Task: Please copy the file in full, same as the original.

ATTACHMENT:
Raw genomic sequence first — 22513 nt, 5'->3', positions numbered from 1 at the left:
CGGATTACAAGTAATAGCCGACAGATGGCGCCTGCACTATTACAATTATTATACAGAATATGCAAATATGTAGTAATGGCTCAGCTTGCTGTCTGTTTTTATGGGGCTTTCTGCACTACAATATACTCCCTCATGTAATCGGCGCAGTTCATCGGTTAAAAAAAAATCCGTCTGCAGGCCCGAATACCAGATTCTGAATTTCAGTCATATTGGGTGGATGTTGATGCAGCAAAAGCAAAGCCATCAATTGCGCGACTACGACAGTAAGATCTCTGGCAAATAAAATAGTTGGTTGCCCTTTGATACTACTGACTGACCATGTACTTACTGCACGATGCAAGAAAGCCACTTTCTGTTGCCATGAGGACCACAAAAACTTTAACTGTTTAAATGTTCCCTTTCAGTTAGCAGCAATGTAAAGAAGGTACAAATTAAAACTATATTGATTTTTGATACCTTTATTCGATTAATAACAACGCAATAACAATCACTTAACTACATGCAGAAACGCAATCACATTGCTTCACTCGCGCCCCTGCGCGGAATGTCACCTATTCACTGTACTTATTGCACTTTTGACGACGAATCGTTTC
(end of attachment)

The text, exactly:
Raw genomic sequence first — 22513 nt, 5'->3', positions numbered from 1 at the left:
CGGATTACAAGTAATAGCCGACAGATGGCGCCTGCACTATTACAATTATTATACAGAATATGCAAATATGTAGTAATGGCTCAGCTTGCTGTCTGTTTTTATGGGGCTTTCTGCACTACAATATACTCCCTCATGTAATCGGCGCAGTTCATCGGTTAAAAAAAAATCCGTCTGCAGGCCCGAATACCAGATTCTGAATTTCAGTCATATTGGGTGGATGTTGATGCAGCAAAAGCAAAGCCATCAATTGCGCGACTACGACAGTAAGATCTCTGGCAAATAAAATAGTTGGTTGCCCTTTGATACTACTGACTGACCATGTACTTACTGCACGATGCAAGAAAGCCACTTTCTGTTGCCATGAGGACCACAAAAACTTTAACTGTTTAAATGTTCCCTTTCAGTTAGCAGCAATGTAAAGAAGGTACAAATTAAAACTATATTGATTTTTGATACCTTTATTCGATTAATAACAACGCAATAACAATCACTTAACTACATGCAGAAACGCAATCACATTGCTTCACTCGCGCCCCTGCGCGGAATGTCACCTATTCACTGTACTTATTGCACTTTTGACGACGAATCGTTTC